Without Virtual Practice PitchFest, I would not be a published author. Plain and simple.
Without Virtual Practice PitchFest, I would not be a published author
Without Virtual Practice PitchFest, I would not be a published author. Plain and simple. In fact, I likely would have fumbled the opportunities that PitchFest offered me.
My background is show business, acting, writing, and directing in LA, and I’d had some success writing (and pitching) screenplays, but I’d always wanted to write novels. Thanks to my career, I’d learned early on that when they say “five minutes,” they really mean three, because those five minutes include the questions a buyer might ask if interested in your work.
As any working actor, you develop work in different areas. One that had blossomed for me was narrating audiobooks. My lane became thrillers, which was fine with me because I love them. Having recorded several books by the likes of Don Winslow, Blake Crouch, and Alex Finlay, I finally worked up the nerve to try my hand at my own novel. Once I had a draft, I reached out to the writers I’d narrated who had inspired me. Nearly all responded right away (thriller writers really are a supportive species), and it was Alex Finlay who put me on this road.
He advised me that, if I was serious about writing, I had to go to the conferences, and that ThrillerFest was the big dog. I started researching and learned about PitchFest. I decided to go all-in (no school like old school) and started prepping. (Pro tip: Due diligence! It doesn’t serve anyone, including you, to pitch what they don’t sell. Read agent website bios.)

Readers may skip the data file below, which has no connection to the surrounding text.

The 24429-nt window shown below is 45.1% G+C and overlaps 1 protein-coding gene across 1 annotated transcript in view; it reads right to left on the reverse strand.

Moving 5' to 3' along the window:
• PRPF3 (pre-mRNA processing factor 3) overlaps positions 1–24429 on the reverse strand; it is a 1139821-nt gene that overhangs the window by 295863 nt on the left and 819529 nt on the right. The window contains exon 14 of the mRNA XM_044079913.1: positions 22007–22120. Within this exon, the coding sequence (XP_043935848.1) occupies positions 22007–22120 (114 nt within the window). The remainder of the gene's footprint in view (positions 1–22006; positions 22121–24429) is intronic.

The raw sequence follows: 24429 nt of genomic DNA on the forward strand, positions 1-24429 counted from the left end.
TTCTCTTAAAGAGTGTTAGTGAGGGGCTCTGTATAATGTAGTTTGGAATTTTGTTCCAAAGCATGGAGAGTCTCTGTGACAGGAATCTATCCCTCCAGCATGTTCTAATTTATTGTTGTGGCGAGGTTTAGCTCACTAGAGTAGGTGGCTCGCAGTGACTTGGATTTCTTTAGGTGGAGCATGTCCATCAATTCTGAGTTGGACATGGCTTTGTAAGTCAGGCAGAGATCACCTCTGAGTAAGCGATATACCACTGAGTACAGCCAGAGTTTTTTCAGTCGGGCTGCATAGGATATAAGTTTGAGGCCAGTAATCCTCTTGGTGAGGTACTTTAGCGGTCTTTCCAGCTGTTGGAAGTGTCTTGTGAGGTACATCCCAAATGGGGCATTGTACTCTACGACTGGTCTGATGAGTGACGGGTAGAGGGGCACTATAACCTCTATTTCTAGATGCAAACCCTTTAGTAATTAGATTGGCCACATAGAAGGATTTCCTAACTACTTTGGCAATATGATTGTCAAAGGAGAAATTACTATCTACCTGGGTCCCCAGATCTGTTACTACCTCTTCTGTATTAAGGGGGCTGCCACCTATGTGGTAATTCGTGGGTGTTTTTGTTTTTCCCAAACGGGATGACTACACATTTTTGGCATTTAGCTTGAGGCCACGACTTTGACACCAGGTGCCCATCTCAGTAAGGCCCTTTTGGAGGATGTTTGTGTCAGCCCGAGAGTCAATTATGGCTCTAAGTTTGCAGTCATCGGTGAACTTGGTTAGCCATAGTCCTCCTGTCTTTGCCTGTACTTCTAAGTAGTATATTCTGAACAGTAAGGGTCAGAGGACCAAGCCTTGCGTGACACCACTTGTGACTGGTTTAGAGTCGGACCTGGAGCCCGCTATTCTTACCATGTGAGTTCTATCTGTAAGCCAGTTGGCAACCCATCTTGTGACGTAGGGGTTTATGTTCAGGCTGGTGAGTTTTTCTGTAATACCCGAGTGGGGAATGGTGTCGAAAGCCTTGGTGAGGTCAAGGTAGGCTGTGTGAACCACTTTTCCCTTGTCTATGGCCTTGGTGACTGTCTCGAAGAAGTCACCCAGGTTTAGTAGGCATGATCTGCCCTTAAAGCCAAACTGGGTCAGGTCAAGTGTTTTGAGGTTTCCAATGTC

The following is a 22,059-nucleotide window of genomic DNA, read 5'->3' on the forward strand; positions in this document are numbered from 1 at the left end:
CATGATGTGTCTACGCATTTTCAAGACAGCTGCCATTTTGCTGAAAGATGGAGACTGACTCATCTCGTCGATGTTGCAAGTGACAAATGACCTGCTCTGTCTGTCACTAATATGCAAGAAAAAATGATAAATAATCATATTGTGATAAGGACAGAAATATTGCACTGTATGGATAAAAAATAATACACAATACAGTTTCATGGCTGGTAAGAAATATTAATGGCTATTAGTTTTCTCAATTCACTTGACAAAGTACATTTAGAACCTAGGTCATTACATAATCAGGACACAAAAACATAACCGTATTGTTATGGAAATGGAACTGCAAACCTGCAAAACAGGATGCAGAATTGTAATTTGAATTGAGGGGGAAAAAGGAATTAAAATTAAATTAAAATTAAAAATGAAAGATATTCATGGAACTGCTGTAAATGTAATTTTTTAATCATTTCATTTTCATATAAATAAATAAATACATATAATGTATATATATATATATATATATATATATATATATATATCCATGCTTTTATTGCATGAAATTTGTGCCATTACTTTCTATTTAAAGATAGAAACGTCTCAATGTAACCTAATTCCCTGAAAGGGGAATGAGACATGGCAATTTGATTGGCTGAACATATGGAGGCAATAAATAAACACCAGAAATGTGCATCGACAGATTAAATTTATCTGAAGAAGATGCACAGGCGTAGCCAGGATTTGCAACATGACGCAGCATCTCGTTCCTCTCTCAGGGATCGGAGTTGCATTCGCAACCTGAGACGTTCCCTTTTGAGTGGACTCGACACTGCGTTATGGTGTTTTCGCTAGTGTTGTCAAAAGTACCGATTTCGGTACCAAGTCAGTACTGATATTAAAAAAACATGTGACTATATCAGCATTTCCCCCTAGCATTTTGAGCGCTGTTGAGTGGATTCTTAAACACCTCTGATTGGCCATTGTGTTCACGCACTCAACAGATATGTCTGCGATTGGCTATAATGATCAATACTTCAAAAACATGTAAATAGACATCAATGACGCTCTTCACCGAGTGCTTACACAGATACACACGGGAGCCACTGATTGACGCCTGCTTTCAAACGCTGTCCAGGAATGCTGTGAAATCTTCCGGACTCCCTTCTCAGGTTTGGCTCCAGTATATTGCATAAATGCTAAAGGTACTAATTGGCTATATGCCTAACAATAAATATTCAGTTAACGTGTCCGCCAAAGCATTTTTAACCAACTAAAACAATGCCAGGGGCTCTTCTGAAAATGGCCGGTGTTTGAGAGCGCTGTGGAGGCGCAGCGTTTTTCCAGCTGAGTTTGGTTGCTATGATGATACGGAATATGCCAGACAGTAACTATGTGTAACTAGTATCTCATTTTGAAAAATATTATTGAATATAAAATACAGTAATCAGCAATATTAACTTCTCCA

I had two Virtual Practice PitchFest sessions with different authors: Jeffrey Wilson and Elena Hartwell. The first was Jeff, who patiently listened to my feeble attempt at telling my story. He advised me on what to keep, what to cut, to keep it short, and how to do that. To make the logline a mashup approach, and to keep it all tight so they have time to ask questions if they get excited. He also tipped me to what some of those questions might be. I worked on that for about a week, then I pitched Elena.
She got me down to My name, My title, Why I wrote it, Here’s the story, and Here’s my background. Then I practiced that, over and over. Remember, I’m an actor so I know the importance of rehearsal, and I can’t stress that enough: Know what you’re going to say before you pitch. I got mine down to a minute forty-five. Plenty of time for questions, if they came. I pitched twelve agents, and had twelve requests. I received two offers and signed with the wonderful Liza Fleissig of Liza Royce Agency. Now, Crooked Lane Books is my publisher, and they’ve been nothing but terrific.
In short, I believe that without PitchFest, and specifically Practice PitchFest, I would still be making cold email submissions, desperately hoping for any response, at all.
Jon is a 4-time Emmy© Award nominee. His debut novel, Hollywood Hustle, will be released in February 2024.